Students react to inauguration ceremony


Photo Credit: The White House


Karely Molina Martinez staff writer 
Following the riots on Capitol Hill and the second impeachment of President Donald Trump, the inauguration ceremony for President Joe Biden and Vice President Kamala Harris marked the third major historical event for the year 2021. 
With just three weeks into the year, the inauguration ceremony on Jan. 20 in Washington D.C., coined countless memorable moments, many of which were celebrated by students and teachers alike. Some students, like junior Maya Goldkorn, watched the inauguration during class. 
“Parts that stood out to me the most were the actual swearing in of Biden and Harris, of course, as well as Amanda Gorman’s delivery of her poem, ‘The Hill We Climb,’ Goldkorn said. “Watching Biden and Harris being sworn into office made me distinctly proud of this country, and I thought Gorman’s poem was beautifully written, and perfectly captured the hope of the country at the beginning of this new age.”
Like her class, Goldkorn preferred to watch the ceremony live rather than discuss the typical class curriculum. 
“The majority of my classmates were very interested in watching the inauguration. When our teacher asked if we wanted to keep watching or go back to our planned curriculum, multiple students expressed a strong desire to watch the entire ceremony. I think we all knew that this was an important moment to witness, regardless of our political beliefs,” Goldkorn said. 
Other students, like junior Kate Lewis, watched parts of the ceremony in class but also independently. Lewis took time to reflect and felt “empowered” over the significant moments during the mornings’ event. 
“As soon as Kamala Harris stepped up to the podium I teared up. I was so moved by the fact that I got to witness our first woman, let alone person of color, vice president,” Lewis said. 
Lewis also took notice of just how different this event was from previous years. While still following many of the same routines and traditions of previous ceremonies, it was clear to Lewis that this year’s ceremony had a different goal. 
“I think this ceremony was different then others because, in such a divisive and polarizing time, the ceremony was really pushing unification which I found phenomenal and very necessary,” Lewis said.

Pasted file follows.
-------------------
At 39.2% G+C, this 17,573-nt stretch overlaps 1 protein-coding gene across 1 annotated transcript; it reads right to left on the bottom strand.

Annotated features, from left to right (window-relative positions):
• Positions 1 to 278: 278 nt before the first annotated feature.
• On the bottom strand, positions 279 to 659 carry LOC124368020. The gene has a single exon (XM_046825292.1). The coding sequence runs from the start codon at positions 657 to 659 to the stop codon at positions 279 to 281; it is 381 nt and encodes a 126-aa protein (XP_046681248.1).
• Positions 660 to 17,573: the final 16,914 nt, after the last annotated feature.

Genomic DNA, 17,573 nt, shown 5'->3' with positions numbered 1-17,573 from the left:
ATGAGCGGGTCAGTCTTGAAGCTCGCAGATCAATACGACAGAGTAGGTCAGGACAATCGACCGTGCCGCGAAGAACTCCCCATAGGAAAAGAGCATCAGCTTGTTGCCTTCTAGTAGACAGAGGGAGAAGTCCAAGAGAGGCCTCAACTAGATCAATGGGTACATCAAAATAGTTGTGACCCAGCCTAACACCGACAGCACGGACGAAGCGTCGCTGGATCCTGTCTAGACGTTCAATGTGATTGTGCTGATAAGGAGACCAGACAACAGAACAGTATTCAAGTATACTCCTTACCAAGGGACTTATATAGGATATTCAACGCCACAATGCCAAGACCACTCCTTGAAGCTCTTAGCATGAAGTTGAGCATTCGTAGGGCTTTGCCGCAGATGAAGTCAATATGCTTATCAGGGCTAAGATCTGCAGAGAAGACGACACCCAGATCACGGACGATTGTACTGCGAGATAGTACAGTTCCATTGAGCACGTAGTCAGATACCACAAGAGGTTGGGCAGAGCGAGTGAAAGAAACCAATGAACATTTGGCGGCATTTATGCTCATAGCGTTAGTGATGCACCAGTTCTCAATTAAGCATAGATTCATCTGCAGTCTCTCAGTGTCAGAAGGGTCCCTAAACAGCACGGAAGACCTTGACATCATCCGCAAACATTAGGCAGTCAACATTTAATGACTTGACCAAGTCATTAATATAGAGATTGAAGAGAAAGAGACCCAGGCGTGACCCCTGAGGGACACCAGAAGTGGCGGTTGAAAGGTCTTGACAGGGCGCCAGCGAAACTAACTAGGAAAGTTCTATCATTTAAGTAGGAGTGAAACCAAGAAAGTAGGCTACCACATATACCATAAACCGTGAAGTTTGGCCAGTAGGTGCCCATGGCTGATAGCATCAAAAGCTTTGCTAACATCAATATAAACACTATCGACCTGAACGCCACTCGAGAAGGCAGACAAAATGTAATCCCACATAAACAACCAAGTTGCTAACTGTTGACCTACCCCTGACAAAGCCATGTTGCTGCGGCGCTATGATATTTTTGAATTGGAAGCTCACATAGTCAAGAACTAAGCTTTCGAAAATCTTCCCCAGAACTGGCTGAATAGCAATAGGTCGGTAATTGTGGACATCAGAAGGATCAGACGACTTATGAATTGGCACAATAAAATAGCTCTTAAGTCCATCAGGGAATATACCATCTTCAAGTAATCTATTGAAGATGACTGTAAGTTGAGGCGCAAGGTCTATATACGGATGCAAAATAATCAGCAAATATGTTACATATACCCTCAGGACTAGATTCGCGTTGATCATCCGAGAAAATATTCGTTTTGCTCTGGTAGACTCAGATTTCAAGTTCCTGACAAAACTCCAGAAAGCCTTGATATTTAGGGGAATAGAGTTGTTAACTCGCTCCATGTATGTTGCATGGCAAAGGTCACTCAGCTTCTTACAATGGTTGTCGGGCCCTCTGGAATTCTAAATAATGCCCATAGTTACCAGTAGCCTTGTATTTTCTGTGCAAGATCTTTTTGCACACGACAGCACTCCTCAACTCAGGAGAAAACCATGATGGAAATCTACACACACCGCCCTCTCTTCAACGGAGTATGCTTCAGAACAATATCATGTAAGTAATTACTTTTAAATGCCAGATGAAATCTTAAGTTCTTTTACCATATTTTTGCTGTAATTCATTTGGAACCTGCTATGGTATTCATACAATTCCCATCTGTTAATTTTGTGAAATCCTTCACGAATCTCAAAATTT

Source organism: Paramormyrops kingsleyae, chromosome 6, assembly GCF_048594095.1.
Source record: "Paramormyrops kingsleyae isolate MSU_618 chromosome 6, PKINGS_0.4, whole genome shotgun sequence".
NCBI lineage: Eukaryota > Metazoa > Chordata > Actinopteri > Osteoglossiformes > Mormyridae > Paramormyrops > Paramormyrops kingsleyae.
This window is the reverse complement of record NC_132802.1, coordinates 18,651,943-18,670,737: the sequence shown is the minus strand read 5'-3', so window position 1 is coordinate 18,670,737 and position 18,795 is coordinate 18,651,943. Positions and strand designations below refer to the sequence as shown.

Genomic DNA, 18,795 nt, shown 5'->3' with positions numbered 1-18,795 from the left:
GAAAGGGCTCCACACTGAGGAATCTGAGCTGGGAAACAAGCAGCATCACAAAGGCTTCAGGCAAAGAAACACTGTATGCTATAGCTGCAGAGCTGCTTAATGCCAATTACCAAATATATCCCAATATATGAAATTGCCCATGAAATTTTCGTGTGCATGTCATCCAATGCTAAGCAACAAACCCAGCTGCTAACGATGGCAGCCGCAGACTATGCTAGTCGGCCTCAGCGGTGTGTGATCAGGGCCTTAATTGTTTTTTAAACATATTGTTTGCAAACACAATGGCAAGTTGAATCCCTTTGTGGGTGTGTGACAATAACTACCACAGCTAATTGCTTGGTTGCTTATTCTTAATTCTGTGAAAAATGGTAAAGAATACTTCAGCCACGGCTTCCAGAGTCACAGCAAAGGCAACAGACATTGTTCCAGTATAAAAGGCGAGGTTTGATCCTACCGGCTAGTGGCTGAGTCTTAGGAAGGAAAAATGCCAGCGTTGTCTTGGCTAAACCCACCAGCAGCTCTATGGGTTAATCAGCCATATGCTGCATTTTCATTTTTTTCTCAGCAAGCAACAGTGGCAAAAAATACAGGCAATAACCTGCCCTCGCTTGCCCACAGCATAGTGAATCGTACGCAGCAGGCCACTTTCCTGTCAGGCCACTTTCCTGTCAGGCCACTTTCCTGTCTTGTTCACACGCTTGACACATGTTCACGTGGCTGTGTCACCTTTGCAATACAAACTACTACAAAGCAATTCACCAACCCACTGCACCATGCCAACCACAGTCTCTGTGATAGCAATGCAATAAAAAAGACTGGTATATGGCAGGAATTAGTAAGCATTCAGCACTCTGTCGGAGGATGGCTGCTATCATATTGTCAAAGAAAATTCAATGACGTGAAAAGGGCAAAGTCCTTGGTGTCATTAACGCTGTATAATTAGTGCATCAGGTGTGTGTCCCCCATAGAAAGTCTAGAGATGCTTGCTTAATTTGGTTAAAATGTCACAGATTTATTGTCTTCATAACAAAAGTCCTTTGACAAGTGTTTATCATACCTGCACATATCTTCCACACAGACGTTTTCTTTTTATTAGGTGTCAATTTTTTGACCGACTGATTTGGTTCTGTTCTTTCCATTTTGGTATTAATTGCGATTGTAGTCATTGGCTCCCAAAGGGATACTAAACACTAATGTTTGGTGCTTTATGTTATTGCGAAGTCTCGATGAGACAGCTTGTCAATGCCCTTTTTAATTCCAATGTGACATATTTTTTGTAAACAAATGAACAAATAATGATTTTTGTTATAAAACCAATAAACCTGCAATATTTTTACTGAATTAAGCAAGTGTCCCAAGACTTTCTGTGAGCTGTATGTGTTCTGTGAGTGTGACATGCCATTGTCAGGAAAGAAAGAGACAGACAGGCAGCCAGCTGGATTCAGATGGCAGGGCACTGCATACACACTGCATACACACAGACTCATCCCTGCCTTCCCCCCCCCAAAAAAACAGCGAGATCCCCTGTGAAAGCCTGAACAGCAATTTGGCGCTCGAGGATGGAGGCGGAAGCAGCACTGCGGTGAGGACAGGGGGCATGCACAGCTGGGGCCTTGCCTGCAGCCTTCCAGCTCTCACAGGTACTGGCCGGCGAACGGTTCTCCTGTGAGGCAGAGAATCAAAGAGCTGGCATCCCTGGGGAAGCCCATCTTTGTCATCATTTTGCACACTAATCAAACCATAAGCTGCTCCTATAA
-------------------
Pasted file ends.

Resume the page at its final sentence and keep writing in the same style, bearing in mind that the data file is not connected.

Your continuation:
Some students, like junior Warren Jacobson, took this time as an opportunity to gather with family and celebrate the memorable event. 
“I watched it with my family. Me and my family were huddled up in bed together, just watching it on the TV, all excited. My dad even started crying,” Jacobson said. 
While celebrating the memorable event, Jacobson had a constant fear of an unforeseeable circumstance occurring. 
“There were just obvious differences about everything. Obviously you saw everyone in masks, everyone was spread out. There was also the constant tension of something bad going to happen, especially due to the insurrection on Jan. 6,” Jacobson said. “I always had this fear in the back of my mind, but thank God nothing happened. But I always had that worry.” 
Despite the fear, other students like senior Josh Neidleman felt the celebration of the inauguration was needed after the events this year has brought so far. 
“Every Wednesday of this month has been crazy, you had the storming of the Capitol, impeachment, inauguration—the three Wednesdays. I think inaugurations are supposed to be like, ‘Let’s all put our weapons down.’ [They are] supposed to be unifiers that help to calm everyone down after a combative election,” Neidleman said. “It was a little bit boring because I kind of wanted to see something exciting happen. The most exciting thing was the Bernie memes.” 
Some students found the inauguration ceremony refreshing. Freshman Amir Mehrtash felt this was a new beginning for our country. 
“It felt good that four years of Trump was finally over and that there’s a new chance to rebuild this country and come back stronger. It was really nice to also see Vice President Harris break so many barriers in becoming the first female, African American and Asian-American VP this country has had,” Mehrtash said. “I’m hopeful that President Biden and Vice President Harris will make this country better in their four years of serving in office.”